Friday, June 10, 2016

Bloodlines by Richelle Mead

My rating: 3 of 5 stars

Blurb: I wasn't free of my past, not yet.

Sydney's blood is special. That's because she's an alchemist - one of a group of humans who dabble in magic and serve to bridge the worlds of humans and vampires. They protect vampire secrets - and human lives. But the last encounter Sydney had with vampires got her in deep trouble with the other alchemists. And now with her allegiences in question, her future is on the line.

When Sydney is torn from her bed in the middle of the night, at first she thinks she's still being punished for her complicated alliance with dhampir Rose Hathaway. But what unfolds is far worse. Jill Dragomir - the sister of Moroi Queen Lissa Dragomir - is in mortal danger, and the Moroi must send her into hiding. To avoid a civil war, Sydney is called upon to act as Jill's guardian and protector, posing as her roommate in the unlikeliest of places: a human boarding school in Palm Springs, California. The last thing Sydney wants is to be accused of sympathizing with vampires. And now she has to live with one.

The Moroi court believe Jill and Sydney will be safe at Amberwood Prep, but threats, distractions, and forbidden romance lurk both outside - and within - the school grounds. Now that they're in hiding, the drama is only just beginning.

My Review: I'd put this book on hold for a pretty long time now, mainly because I'm not particularly fond of immediately starting a spin-off after finishing a series. I really, really liked Rose in Vampire Academy and always liked Adrian better than Dimitri so maybe that's why it took me so long to pick up this book. I wasn't ready to let go of my Adrian-Rose ship. Nevertheless, I started Bloodlines and although it took me a day to finish this, I still felt that it was too...slow. I had the same problem with Vampire Academy but with the second book, the series became one of my favourites so I'm hoping that something like that happens with this series too because even though I loved the characters and the story, in general, I just didn't feel like it had that much matter in it. I actually skipped a few pages now and then just because I knew the story isn't going anywhere and I guess that's the only reason I'm giving this book a 3 stars.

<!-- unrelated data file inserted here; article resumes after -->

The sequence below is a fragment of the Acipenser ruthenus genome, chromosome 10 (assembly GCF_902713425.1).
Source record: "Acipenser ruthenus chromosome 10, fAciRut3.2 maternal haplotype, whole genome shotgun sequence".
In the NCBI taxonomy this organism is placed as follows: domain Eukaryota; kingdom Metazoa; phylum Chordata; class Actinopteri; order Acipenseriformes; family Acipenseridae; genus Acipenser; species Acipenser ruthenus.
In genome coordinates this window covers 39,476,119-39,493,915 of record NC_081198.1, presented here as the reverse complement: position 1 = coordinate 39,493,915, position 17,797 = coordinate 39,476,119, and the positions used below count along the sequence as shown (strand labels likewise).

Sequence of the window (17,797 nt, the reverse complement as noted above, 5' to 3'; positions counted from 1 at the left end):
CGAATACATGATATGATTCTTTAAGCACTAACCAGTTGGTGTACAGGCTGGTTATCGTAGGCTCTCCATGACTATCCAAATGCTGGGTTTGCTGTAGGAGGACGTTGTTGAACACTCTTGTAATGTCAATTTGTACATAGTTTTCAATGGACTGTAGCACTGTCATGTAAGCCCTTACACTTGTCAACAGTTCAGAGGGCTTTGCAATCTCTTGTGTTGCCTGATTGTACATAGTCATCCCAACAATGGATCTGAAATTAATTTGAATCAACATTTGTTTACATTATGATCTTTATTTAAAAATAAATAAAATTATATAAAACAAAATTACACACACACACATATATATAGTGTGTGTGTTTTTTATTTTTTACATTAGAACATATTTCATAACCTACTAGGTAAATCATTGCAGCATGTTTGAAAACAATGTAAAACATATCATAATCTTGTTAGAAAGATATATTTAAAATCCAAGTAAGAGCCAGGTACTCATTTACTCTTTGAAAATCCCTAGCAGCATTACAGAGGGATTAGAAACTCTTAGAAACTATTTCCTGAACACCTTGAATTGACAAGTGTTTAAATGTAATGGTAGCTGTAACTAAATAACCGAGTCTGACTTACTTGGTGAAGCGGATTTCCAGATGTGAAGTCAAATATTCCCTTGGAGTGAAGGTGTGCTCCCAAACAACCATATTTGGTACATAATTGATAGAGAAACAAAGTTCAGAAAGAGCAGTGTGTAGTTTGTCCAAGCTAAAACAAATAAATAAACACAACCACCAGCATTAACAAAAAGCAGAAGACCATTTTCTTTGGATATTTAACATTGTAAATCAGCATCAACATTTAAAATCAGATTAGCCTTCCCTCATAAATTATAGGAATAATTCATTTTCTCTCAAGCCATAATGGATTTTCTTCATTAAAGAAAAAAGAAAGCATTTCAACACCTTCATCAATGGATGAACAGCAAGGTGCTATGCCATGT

If I ignore the slug pace of the book, I actually really loved the characters. Sydney was a little annoying in the beginning with her bigoted views about humans and vampires but she goes through some major changes as the book proceeds and her character development was really interesting. I could understand how difficult it is to alter what she's believed in all her life and I think she did really well adjusting to the situations she was thrown into. She still has a long way to go though and honestly, I can't wait for it to happen.

Adrian was just..perfect, as usual. Considering how I finished Spirit Bound, the last book in the VA series, like 5 years ago, you'd think that I would've been over Adrian Ivashkov by now but noooooooo, he still happens to be one of my favourite book boyfriends and perhaps the only reason why I was able to finish the book as quickly as I could. I really didn't like the fact that Sydney and Adrian weren't thrown in together that often because it reduced his appearances in the book.
But the way Richelle Mead slowly built up the chemistry between Sydney and Adrian was really intriguing and engrossing.
They both come a long way at the end of the story and I just really enjoyed watching them transform in their own ways.

The story itself was alright. I wouldn't say it was something spectacular because halfway through the book I could figure out most of what was going on so I didn't feel any surprise or shock as such when the mystery is unraveled. However, I can tell that there's a lot to come and the first book was just about covering the surface so I'm not exactly disappointed..or elated, for that matter.

Overall, I'd say that it COULD'VE been better BUT I'm not too upset about this. It's just how Richelle Mead works. She creates some major foundations in the first book itself and builds upon those foundations in the next books which is exactly what makes the series as a whole so strong and least that's what happened in VA so I'm just going to assume the same for Bloodlines and hope for the best.

Friday, April 29, 2016

The Consequence of Loving Colton by Rachel Van Dyken

My rating: 2 of 5 stars

Blurb: My name is Milo Caro and I have a confession to make.